"Every criminal defendant has a mountain to climb in order to get a conviction overturned"
"Trial courts decisions are rarely reversed."
The first quote is from William Swor. The second is Peter Henning. Swor is a top defense attorney while Henning is a former federal prosecutor and current Wayne State Law Professor. But both agree that it does not bode well for Detroit's former mayor
The long odds have never stopped Kwame Kilpatrick before. Eleven years after he was sworn in as the youngest man elected to lead Detroit, he expected to be cleared of public corruption charges. Instead, he was staggered when jurors found him guilty of 24 counts.
Nearly two years into a 28-year prison sentence, Kilpatrick is hoping for a new trial. He says he was convicted because his lawyer had a conflict of interest and FBI agents were allowed to put their spin on private text messages. Kilpatrick's best bud, contractor Bobby Ferguson, is also hoping appeals court judges will agree and that the feds were given way too much leeway when deciphering his messages.
The problem for them is that they were already found guilty. When the pair went on trial in Detroit, they were presumed innocent, meaning the burden of proof was on the prosecution. That's all changed.
"Upon an appeal, the person taking the appeal, in this case Mr. Kilpatrick, has the burden to convince the court that he was denied a fair trial," Swor said.
"Once you get the guilty verdict, courts will go out of their way in effect to uphold the jury's determination," said Henning.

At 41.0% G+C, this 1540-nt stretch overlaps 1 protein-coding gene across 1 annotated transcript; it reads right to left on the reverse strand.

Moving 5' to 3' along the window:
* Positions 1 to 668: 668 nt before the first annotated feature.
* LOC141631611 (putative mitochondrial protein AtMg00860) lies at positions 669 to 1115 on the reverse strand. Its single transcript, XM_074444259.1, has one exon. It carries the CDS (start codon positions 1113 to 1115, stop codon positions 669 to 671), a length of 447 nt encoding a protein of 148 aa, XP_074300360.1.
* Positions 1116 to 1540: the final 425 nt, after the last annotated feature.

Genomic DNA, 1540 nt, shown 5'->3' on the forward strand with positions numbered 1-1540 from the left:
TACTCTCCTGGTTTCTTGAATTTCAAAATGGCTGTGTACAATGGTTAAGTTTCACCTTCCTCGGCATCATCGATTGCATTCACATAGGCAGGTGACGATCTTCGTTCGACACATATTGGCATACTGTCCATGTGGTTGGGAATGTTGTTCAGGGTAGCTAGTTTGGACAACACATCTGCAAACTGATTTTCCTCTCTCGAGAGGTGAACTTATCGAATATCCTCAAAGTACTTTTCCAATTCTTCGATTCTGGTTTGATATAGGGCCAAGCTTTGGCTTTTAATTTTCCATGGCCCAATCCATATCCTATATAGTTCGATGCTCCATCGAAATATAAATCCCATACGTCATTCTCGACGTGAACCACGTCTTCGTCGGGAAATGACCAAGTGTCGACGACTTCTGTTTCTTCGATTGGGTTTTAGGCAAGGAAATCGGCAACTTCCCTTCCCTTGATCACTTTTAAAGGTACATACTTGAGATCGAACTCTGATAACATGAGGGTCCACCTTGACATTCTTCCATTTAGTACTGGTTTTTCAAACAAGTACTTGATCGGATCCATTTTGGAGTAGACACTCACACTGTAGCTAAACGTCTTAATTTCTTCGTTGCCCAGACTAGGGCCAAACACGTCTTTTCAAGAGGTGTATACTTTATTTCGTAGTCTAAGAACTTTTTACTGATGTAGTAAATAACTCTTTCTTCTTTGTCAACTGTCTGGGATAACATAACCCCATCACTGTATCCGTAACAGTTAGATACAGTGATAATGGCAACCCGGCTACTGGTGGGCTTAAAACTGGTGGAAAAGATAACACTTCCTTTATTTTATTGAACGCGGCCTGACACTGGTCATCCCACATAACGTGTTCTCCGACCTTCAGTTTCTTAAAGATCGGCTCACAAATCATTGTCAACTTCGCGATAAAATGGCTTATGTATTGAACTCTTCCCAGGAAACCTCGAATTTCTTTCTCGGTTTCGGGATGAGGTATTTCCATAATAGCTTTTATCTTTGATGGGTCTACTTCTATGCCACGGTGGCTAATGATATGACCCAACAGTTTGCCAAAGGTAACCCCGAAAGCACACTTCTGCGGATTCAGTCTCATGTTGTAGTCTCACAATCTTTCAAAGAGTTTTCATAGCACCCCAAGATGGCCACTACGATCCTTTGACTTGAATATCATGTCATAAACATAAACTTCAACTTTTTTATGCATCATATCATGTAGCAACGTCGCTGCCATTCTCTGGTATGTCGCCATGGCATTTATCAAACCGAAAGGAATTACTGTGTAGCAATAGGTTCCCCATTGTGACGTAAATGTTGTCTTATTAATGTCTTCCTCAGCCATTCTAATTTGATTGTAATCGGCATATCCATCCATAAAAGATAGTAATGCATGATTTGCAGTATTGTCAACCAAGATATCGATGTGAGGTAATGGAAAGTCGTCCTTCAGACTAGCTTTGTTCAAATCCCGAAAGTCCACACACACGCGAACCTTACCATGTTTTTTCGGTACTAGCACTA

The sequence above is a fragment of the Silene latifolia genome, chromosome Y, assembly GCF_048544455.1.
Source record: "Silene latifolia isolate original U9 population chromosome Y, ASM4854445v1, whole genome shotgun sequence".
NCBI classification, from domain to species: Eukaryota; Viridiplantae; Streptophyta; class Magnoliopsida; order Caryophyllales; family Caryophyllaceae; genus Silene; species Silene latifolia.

Experts say the judges have several options on how to handle the appeal. 1) They can uphold the conviction 2) Rule there were harmless errors that would not have changed the verdict 3) Rule that there are errors serious enough to send the case back to Detroit for more hearings 4) There were errors that warrant a new trial 5) Determine that there were so many mistakes or such major mistakes that Kilpatrick and Ferguson should be set free forever more.
Federal rules forbid us from recording federal court proceedings so we won't be able to show you Kilpatrick's lawyers in action but you can bet they'll be on their toes.
"The judges control the hearing. You can have this great script written out of all the brilliant things you're gonna say but if the court has 15 minutes of question and you've got 15 minutes to speak, then all your pretty words are going to stay there on the paper," Swor said.
Even if we could show you the action, it might be a little hard to follow.
"Because these are lawyers and judges who are familiar with the law, you don't have to pause to explain something to a jury, to the layperson it is almost incomprehensible," Henning said.
Swor says one of the most important considerations may never even come up in court
"What is there about this case that warrants going back and having another six and a half month long trial?"
While Kilpatrick was not found guilty of plunging Detroit into bankruptcy, the mess he left behind may weigh against him.
"That will hang over the judges' decision, whether they're conscience of it or not," Swor said.
Kilpatrick and Ferguson are not expected to be in court themselves and may not get a decision for months.
But the proceedings will be paid for you by you. Kilpatrick has a court-appointed attorney which means taxpayers are footing the bill for these appeals.